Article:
Reaction Injection Moulding (RIM) is an industrial process to produce plastic parts from the reactive polymerization of two or more monomers that are introduced through two opposed jets in a cylindrical mixing chamber. Most used materials in RIM are polyurethanes, in which case the liquid components for polymerization are an isocyanate and a polyol that must be mixed in less than one second at production rates that range from 10 to 100 kg/h. The passage times in the cylindrical chamber are in the range of 10-100 ms and the viscosities of the monomers range from 20 to 1000 mPa·s. The mixture of the two monomers that leave the mixing chamber is discharged into a mould, where polymerisation occurs. The mixing of the two monomers in the chamber is the critical step of the RIM process since the mechanical properties of the obtained product depend on the degree of mixing achieved before the reactive mixture is discharged into the mould.
The mixing chamber and the two opposed jets, the core of the RIM process, constitute a Confined Impinging Jets (CIJs) mixer and reactor and mixing studies on this subject enabled the introduction of two new RIM technology developments: control of mixing dynamics and the design of CIJs.
RIMcop, RIM with control of oscillation and pulsation, is a technology based on the strong flow oscillations associated to mixing that can be assessed from dynamic pressure measurements. Furthermore, these oscillations can be modulated to control mixing in RIM using active mixing strategies, namely the pulsation of the liquid components flow streams.
The design of the injectors for CIJs any material formulation is based on stoichiometry/mixing ratios and on the rheology of the liquid components. A theoretical model, called the mayonnaise equation, derived from an elastic analogous of two opposed jets enables the calcuation of the best mixing conditions in the CIJs.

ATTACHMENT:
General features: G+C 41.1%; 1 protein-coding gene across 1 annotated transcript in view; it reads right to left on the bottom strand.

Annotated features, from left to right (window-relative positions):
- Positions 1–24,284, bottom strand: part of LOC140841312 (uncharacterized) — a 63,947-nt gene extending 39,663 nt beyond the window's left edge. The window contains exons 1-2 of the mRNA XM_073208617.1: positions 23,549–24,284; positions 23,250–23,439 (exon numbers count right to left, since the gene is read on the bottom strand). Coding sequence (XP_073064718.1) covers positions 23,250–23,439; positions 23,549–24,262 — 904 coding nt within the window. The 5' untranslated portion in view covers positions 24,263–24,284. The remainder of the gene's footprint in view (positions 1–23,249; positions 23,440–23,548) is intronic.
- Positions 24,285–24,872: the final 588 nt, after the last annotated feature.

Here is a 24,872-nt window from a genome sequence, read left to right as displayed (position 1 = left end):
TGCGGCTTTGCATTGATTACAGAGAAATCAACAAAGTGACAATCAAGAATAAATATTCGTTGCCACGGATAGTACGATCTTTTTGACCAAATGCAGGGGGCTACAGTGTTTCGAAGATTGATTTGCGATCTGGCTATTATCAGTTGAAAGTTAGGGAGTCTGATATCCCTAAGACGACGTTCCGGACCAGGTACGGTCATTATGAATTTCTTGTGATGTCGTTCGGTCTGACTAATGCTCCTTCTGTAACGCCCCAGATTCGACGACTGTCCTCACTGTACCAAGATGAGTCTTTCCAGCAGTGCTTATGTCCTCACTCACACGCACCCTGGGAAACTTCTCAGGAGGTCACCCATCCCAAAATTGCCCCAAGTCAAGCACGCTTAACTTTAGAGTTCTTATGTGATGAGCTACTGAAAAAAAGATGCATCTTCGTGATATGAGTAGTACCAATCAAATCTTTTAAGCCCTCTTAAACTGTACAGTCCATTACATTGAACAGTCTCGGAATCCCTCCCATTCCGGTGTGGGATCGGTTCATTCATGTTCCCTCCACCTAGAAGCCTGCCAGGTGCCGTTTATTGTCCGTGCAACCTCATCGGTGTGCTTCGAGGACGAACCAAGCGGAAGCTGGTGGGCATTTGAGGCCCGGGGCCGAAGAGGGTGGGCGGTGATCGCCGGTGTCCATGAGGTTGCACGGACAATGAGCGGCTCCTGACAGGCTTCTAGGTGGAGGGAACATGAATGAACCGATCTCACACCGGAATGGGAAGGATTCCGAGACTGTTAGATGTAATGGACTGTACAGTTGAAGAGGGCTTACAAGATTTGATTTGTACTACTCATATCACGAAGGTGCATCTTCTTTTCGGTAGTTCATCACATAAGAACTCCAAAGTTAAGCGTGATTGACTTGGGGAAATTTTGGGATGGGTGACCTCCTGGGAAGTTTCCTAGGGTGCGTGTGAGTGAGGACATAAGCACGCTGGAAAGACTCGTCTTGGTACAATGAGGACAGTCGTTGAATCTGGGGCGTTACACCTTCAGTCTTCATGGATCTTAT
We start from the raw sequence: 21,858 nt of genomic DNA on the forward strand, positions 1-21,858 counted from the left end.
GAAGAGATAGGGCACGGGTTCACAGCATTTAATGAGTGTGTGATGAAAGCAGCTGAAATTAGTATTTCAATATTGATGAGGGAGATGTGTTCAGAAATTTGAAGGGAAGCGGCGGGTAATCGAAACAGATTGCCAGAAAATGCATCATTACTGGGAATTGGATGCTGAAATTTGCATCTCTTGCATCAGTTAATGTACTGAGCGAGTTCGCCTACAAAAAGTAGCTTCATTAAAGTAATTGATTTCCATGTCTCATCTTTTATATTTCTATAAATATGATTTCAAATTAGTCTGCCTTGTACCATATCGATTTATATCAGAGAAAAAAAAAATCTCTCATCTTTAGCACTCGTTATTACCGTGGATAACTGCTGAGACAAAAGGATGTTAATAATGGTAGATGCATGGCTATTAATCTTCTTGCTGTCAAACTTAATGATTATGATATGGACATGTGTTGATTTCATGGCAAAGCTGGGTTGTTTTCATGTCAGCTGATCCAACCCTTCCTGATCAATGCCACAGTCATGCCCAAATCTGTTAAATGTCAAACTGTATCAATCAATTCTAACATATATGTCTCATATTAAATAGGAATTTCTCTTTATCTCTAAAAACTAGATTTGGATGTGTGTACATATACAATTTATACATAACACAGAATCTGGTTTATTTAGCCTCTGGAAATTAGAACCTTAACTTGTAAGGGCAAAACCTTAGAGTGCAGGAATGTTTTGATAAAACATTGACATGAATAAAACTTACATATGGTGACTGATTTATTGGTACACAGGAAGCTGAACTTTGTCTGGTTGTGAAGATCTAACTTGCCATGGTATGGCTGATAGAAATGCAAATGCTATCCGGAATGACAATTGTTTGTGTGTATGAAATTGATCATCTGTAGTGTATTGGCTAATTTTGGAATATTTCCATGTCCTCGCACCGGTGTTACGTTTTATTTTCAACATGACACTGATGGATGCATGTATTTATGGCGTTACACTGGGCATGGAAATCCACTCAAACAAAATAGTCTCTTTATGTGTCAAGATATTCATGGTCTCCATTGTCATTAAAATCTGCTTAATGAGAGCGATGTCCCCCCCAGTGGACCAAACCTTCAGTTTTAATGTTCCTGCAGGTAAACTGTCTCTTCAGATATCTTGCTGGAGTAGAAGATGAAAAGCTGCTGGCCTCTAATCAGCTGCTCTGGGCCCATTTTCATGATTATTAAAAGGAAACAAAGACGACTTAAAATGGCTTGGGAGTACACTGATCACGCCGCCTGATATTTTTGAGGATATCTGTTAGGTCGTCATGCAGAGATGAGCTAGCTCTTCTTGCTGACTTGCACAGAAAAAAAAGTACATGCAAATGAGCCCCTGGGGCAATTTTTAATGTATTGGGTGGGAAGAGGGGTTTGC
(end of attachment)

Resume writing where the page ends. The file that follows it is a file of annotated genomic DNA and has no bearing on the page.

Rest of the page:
These technologies have been successfully demonstrated in industrial applications, and are now moving on to the market through a spin-off company of the LSRE-LCM, MICE-molds.
Reactive polymerization can be used to produce any type of polyurethanes (elastomeric, rigid or soft foam), nylon, reactive epoxy or DHCP materials. These materials are obtained from mixing of two liquid components, and the properties of the obtained materials depend on many parameters, namely mixing, stoichiometry of raw materials, processing temperature, and additives in the formulation (catalyst content, admixtures, chain extenders and cross linkers). Since mixing is an important parameter for the material properties, the formulation of such materials for actual production, involves tests on prototype RIM machines, which have production rates of 10 to 100 kg/min. This production rate generates large amounts of waste and requires large amounts of testing materials to have a meaningful operation time, and thus making it impractical the study of many formulations.
A new procedure is being developed for the test of reactive polymerization formulations directly in a rotational rheometer, and the mixing conditions have been studied to ensure that the RIM machine mixing can be mimicked. In a rheometer small amounts of viscous liquid components can be quickly mixed and each formulation can be assessed using only a few grams of raw materials. The formulation of materials for RIM in the rheometer enables the determination of the process time scales, namely those for the gel point and for demoulding. This procedure was tested with a polyurethane and Nylon formulations.